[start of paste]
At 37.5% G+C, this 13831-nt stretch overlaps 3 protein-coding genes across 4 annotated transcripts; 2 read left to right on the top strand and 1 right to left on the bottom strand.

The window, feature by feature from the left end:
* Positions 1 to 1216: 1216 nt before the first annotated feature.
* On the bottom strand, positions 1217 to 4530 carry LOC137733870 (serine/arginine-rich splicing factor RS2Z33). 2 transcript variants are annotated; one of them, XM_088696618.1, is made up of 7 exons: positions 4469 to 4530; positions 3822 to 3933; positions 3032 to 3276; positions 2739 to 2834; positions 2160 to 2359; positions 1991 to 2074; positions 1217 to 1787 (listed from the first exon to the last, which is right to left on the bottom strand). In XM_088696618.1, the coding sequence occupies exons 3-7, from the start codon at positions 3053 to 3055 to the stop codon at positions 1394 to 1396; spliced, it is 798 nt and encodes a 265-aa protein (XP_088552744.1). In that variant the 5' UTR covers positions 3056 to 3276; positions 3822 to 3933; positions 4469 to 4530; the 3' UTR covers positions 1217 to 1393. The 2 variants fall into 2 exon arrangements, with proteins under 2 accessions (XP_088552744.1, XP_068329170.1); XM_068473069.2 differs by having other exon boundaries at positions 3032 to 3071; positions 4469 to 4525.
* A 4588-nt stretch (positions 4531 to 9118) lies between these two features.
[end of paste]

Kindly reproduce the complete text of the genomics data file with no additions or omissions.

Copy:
At 37.5% G+C, this 13831-nt stretch overlaps 3 protein-coding genes across 4 annotated transcripts; 2 read left to right on the top strand and 1 right to left on the bottom strand.

The window, feature by feature from the left end:
* Positions 1 to 1216: 1216 nt before the first annotated feature.
* On the bottom strand, positions 1217 to 4530 carry LOC137733870 (serine/arginine-rich splicing factor RS2Z33). 2 transcript variants are annotated; one of them, XM_088696618.1, is made up of 7 exons: positions 4469 to 4530; positions 3822 to 3933; positions 3032 to 3276; positions 2739 to 2834; positions 2160 to 2359; positions 1991 to 2074; positions 1217 to 1787 (listed from the first exon to the last, which is right to left on the bottom strand). In XM_088696618.1, the coding sequence occupies exons 3-7, from the start codon at positions 3053 to 3055 to the stop codon at positions 1394 to 1396; spliced, it is 798 nt and encodes a 265-aa protein (XP_088552744.1). In that variant the 5' UTR covers positions 3056 to 3276; positions 3822 to 3933; positions 4469 to 4530; the 3' UTR covers positions 1217 to 1393. The 2 variants fall into 2 exon arrangements, with proteins under 2 accessions (XP_088552744.1, XP_068329170.1); XM_068473069.2 differs by having other exon boundaries at positions 3032 to 3071; positions 4469 to 4525.
* A 4588-nt stretch (positions 4531 to 9118) lies between these two features.